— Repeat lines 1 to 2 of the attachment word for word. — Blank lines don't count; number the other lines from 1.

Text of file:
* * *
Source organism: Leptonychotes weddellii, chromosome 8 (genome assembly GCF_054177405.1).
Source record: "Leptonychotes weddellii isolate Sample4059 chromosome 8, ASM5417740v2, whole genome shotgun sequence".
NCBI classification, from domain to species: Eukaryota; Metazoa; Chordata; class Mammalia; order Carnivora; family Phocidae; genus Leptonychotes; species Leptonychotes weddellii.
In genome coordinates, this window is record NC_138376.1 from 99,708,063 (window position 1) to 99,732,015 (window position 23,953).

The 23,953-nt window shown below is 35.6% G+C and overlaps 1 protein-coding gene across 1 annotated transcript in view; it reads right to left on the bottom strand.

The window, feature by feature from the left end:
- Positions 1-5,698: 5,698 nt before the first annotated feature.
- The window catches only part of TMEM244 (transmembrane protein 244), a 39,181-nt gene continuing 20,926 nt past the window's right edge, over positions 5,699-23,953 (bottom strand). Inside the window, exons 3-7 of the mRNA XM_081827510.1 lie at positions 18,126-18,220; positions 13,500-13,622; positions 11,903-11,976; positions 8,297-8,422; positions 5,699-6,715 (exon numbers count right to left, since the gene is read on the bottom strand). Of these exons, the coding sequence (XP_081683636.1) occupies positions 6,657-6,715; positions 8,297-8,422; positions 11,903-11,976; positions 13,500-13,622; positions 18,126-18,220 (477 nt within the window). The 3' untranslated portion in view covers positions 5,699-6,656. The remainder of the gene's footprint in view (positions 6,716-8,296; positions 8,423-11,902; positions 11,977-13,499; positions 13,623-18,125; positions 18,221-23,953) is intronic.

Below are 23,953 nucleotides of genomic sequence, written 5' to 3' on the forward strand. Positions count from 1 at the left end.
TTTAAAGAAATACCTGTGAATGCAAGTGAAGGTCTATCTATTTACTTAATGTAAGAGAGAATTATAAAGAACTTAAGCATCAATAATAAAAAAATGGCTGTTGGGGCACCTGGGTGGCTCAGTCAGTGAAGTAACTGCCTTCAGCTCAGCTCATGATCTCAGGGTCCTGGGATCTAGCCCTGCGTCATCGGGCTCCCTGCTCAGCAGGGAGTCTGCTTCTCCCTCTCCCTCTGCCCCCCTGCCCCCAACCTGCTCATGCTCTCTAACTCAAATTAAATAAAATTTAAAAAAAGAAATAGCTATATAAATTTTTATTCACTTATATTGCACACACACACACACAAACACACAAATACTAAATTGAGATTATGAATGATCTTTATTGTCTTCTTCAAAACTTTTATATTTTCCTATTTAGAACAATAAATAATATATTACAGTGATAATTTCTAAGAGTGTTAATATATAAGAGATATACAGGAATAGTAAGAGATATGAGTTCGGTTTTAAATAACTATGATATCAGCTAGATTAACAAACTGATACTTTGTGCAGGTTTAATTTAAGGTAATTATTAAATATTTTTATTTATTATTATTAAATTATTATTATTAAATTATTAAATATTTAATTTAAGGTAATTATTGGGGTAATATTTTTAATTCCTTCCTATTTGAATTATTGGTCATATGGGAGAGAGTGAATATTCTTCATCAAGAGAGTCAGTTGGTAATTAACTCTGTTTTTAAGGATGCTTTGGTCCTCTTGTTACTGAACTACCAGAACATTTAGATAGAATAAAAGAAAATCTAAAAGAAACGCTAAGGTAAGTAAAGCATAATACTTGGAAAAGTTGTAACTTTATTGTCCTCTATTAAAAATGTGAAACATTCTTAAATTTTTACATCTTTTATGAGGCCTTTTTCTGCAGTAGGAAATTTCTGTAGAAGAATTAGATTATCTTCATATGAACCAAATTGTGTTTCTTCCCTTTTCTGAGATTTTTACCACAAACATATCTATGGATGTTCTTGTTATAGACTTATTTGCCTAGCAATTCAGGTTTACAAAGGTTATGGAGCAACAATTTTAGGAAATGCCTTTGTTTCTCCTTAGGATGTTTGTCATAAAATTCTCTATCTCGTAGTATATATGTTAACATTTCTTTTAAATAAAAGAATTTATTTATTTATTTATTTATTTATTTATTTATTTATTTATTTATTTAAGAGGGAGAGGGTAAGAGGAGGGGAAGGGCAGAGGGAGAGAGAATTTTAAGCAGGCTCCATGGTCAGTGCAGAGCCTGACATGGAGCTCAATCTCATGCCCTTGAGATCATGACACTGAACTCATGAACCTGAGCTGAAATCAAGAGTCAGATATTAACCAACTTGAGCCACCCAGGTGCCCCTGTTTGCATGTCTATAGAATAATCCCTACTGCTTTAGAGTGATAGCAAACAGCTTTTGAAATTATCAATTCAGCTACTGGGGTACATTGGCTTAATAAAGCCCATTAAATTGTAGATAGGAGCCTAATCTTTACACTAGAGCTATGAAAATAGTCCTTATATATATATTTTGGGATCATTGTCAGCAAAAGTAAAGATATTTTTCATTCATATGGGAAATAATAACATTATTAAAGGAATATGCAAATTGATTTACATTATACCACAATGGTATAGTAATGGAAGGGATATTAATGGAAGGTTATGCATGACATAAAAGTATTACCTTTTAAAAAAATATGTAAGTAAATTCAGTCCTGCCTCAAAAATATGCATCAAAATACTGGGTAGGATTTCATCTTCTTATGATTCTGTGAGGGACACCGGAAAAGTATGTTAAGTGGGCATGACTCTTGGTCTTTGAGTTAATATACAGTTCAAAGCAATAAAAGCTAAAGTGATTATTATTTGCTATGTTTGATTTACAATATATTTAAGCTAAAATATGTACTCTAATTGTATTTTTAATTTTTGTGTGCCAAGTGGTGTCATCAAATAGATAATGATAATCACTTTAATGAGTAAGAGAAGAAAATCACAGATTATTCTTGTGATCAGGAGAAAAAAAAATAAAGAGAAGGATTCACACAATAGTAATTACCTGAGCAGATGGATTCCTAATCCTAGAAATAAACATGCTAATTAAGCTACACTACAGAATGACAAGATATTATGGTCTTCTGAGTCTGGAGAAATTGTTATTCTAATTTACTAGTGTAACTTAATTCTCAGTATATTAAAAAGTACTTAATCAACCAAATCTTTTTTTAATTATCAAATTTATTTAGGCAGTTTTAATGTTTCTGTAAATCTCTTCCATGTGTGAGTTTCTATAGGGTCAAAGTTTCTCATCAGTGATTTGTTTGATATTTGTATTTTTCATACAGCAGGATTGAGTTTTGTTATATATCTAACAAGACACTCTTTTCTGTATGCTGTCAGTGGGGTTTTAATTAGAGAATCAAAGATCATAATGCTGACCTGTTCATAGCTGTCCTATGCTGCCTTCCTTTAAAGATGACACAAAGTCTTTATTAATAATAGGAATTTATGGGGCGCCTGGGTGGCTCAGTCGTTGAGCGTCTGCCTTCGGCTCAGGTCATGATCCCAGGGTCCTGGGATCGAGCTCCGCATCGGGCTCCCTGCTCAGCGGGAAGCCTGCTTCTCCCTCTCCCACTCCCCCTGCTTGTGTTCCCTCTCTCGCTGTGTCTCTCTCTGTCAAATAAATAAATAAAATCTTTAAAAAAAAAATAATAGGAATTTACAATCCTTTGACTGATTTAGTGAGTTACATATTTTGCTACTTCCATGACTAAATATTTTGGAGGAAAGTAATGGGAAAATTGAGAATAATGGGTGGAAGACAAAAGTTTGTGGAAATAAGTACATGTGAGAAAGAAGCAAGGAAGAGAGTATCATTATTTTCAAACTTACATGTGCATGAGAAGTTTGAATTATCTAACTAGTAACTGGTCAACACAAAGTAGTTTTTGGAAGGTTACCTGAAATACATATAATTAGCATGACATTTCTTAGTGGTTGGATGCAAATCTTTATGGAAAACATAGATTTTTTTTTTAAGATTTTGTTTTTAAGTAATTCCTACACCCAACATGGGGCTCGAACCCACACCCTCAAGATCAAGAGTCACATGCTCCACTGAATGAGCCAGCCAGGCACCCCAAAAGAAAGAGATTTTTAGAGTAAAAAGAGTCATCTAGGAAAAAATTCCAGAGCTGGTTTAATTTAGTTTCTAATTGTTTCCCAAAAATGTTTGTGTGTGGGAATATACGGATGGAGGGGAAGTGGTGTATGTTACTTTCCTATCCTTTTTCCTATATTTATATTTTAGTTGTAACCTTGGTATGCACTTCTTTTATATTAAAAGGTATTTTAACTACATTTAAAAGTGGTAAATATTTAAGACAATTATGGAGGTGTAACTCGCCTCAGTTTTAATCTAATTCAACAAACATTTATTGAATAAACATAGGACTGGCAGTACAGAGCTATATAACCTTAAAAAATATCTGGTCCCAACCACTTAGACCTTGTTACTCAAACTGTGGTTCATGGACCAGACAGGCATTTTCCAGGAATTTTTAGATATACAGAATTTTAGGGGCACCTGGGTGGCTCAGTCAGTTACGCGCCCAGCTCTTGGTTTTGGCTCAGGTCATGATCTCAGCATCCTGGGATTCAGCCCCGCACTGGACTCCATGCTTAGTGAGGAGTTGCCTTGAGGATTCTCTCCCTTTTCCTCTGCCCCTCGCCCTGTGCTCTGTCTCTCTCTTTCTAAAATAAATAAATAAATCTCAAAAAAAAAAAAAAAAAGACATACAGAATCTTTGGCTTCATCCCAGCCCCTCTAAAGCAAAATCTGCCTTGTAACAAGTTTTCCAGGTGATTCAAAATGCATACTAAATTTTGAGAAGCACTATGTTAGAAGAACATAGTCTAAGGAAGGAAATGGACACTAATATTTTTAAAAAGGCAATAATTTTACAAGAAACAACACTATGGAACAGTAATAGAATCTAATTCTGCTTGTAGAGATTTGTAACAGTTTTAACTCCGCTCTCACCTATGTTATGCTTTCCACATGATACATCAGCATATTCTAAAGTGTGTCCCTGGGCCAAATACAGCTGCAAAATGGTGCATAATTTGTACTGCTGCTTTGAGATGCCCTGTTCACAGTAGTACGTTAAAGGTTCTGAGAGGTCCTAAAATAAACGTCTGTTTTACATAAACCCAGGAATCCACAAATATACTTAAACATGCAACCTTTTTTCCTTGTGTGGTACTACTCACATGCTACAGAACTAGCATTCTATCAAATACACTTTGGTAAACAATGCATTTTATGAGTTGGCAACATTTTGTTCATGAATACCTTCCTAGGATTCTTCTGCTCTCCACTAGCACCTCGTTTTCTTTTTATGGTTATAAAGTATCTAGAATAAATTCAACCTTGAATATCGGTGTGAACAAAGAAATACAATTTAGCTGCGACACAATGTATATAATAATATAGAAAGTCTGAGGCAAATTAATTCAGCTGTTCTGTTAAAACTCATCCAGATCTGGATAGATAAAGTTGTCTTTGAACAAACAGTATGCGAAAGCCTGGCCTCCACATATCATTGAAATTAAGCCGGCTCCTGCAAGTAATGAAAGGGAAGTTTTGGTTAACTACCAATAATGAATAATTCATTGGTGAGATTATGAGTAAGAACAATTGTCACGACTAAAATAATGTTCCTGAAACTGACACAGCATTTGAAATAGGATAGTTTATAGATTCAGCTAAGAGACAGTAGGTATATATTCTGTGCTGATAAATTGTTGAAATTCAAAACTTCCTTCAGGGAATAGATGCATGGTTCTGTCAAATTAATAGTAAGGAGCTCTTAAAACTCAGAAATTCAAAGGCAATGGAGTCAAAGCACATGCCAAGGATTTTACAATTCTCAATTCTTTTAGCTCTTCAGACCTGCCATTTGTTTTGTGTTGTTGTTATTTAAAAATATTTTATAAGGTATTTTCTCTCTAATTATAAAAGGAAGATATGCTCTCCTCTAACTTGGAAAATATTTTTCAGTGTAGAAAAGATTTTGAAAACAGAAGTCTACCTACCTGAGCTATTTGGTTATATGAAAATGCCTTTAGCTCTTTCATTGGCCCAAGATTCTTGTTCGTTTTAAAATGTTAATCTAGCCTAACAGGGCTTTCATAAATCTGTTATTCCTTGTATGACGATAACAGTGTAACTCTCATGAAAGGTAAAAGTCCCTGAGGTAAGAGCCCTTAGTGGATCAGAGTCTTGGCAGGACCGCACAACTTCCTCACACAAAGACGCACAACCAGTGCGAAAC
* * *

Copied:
Source organism: Leptonychotes weddellii, chromosome 8 (genome assembly GCF_054177405.1).
Source record: "Leptonychotes weddellii isolate Sample4059 chromosome 8, ASM5417740v2, whole genome shotgun sequence".